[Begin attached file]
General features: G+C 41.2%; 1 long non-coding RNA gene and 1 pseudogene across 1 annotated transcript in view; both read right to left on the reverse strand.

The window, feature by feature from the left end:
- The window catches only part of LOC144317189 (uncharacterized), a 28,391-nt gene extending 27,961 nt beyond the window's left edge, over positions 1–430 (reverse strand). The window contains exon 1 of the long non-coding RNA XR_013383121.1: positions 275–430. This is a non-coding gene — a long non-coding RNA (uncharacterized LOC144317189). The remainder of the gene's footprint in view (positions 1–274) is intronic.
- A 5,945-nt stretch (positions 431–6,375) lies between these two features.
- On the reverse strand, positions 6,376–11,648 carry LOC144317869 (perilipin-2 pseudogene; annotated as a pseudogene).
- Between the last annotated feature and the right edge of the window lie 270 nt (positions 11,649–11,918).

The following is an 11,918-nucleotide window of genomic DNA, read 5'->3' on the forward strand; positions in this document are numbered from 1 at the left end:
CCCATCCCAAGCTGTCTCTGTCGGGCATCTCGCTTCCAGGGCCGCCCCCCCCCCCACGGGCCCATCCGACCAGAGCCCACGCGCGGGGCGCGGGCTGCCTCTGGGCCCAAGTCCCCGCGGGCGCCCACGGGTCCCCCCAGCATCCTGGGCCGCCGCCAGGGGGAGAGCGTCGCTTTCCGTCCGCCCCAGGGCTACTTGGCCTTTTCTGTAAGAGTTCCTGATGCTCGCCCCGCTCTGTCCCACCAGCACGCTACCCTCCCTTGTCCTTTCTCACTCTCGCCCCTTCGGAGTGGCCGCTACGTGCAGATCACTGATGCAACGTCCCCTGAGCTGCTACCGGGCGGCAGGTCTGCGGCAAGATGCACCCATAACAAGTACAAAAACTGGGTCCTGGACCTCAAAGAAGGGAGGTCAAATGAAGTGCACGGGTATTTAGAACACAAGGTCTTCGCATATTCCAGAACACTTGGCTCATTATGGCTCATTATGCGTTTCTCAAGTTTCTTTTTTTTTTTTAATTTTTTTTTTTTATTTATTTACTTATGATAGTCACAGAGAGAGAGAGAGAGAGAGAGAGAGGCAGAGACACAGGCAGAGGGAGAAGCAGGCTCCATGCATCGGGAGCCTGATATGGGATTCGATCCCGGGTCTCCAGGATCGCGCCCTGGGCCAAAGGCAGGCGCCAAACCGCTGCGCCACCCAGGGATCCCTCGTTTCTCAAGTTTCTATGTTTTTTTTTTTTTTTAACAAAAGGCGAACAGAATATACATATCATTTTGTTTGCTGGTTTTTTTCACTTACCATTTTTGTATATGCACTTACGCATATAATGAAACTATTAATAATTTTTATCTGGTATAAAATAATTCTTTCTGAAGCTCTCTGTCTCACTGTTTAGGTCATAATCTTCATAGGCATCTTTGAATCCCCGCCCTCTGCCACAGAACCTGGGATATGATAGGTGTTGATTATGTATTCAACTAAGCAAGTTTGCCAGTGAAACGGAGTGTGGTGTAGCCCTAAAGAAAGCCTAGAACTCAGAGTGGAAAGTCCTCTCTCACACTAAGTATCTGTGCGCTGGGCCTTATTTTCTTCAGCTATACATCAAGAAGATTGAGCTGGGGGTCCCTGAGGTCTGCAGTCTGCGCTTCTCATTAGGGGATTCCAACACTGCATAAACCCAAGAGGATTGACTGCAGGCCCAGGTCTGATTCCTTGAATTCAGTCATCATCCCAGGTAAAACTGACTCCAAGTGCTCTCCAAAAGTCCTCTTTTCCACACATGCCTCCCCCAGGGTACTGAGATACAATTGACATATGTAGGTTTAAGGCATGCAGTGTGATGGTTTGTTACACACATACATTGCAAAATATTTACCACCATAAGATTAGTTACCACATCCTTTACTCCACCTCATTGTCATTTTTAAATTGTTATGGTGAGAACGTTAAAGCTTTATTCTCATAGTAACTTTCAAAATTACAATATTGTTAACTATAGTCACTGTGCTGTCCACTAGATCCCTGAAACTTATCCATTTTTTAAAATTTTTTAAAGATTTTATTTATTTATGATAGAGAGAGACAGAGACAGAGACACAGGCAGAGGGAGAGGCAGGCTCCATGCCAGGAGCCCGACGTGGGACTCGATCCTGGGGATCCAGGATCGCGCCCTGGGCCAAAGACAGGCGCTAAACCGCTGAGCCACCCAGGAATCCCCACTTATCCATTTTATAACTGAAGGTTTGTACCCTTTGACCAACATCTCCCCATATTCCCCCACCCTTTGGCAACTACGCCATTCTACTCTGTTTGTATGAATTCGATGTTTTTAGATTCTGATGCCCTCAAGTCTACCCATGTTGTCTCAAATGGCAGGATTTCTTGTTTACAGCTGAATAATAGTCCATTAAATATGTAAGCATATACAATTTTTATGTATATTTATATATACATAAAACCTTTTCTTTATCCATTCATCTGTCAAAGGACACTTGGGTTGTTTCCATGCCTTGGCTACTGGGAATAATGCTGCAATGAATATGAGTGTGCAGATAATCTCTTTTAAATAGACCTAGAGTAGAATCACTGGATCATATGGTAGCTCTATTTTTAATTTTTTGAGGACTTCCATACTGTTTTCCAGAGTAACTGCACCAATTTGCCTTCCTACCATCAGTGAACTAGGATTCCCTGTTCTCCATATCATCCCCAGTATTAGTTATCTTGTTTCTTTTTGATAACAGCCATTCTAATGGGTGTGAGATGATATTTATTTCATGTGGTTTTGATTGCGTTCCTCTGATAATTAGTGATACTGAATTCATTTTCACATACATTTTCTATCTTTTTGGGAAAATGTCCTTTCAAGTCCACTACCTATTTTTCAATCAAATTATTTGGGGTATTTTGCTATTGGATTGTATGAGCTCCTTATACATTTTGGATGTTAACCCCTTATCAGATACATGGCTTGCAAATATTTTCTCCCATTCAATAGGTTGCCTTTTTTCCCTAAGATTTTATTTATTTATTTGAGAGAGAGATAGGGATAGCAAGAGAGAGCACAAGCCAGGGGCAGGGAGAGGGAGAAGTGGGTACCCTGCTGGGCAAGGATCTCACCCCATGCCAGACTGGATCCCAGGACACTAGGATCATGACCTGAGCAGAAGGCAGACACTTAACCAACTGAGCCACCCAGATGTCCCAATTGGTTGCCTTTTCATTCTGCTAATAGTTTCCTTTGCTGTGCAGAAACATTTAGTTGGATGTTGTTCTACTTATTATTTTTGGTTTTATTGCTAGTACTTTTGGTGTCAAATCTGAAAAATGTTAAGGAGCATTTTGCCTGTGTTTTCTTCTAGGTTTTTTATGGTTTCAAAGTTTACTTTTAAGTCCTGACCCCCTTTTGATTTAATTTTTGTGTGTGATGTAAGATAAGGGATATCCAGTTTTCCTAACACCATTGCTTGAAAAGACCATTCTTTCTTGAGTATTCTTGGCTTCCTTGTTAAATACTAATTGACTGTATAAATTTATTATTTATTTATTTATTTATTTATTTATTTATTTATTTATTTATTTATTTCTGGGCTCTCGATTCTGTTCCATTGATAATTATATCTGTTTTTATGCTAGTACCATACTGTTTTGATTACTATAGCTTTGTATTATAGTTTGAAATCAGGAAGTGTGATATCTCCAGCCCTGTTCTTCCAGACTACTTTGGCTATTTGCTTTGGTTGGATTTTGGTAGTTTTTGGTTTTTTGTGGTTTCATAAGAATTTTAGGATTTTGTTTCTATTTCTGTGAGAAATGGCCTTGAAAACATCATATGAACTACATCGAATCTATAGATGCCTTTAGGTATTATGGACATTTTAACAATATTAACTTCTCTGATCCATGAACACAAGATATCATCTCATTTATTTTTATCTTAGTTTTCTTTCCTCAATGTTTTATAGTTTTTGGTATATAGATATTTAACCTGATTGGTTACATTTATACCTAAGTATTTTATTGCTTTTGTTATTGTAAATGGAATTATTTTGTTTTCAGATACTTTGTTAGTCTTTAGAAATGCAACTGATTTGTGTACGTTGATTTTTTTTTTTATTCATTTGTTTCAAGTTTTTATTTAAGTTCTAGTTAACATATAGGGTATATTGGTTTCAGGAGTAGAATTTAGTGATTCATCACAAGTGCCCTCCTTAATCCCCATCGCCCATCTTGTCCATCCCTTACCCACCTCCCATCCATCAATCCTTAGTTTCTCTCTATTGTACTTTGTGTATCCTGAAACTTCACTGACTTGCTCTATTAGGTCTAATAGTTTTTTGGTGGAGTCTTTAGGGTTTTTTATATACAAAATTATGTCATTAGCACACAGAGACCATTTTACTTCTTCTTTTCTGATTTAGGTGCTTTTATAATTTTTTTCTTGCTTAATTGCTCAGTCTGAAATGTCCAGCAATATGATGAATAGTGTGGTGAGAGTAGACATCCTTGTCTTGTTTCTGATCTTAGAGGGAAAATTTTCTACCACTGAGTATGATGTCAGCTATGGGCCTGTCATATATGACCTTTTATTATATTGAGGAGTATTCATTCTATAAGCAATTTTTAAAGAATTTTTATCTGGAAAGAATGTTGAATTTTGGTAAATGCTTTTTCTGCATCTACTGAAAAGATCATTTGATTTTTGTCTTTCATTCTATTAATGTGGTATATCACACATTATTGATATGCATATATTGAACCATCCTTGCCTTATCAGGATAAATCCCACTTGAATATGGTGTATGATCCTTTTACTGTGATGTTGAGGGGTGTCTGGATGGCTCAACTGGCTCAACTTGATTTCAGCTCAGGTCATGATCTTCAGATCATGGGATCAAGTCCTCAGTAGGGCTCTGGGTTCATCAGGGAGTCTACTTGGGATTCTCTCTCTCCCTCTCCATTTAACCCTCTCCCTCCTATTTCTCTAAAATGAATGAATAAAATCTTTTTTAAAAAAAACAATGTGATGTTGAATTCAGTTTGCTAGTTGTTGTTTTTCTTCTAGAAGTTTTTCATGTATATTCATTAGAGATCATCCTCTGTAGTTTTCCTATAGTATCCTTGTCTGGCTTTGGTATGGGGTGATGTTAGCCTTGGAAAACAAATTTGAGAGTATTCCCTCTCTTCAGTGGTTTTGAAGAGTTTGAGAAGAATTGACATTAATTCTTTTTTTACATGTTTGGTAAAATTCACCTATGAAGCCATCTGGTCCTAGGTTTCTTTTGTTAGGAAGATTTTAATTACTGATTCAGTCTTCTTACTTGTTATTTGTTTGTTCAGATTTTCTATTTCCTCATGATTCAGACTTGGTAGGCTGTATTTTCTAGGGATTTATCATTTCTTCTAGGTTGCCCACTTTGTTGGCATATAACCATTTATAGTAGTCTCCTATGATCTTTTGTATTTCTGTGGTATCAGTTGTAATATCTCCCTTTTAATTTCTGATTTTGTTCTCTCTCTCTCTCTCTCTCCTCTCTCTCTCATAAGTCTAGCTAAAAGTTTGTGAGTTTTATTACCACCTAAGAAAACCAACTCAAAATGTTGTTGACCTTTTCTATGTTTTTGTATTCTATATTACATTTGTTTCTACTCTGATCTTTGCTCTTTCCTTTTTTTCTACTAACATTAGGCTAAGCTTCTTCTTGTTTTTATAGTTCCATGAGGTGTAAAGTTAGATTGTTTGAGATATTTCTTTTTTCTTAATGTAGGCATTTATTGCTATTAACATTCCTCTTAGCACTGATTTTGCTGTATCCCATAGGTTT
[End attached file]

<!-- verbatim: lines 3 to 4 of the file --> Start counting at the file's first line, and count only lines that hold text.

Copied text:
- The window catches only part of LOC144317189 (uncharacterized), a 28,391-nt gene extending 27,961 nt beyond the window's left edge, over positions 1–430 (reverse strand). The window contains exon 1 of the long non-coding RNA XR_013383121.1: positions 275–430. This is a non-coding gene — a long non-coding RNA (uncharacterized LOC144317189). The remainder of the gene's footprint in view (positions 1–274) is intronic.
- A 5,945-nt stretch (positions 431–6,375) lies between these two features.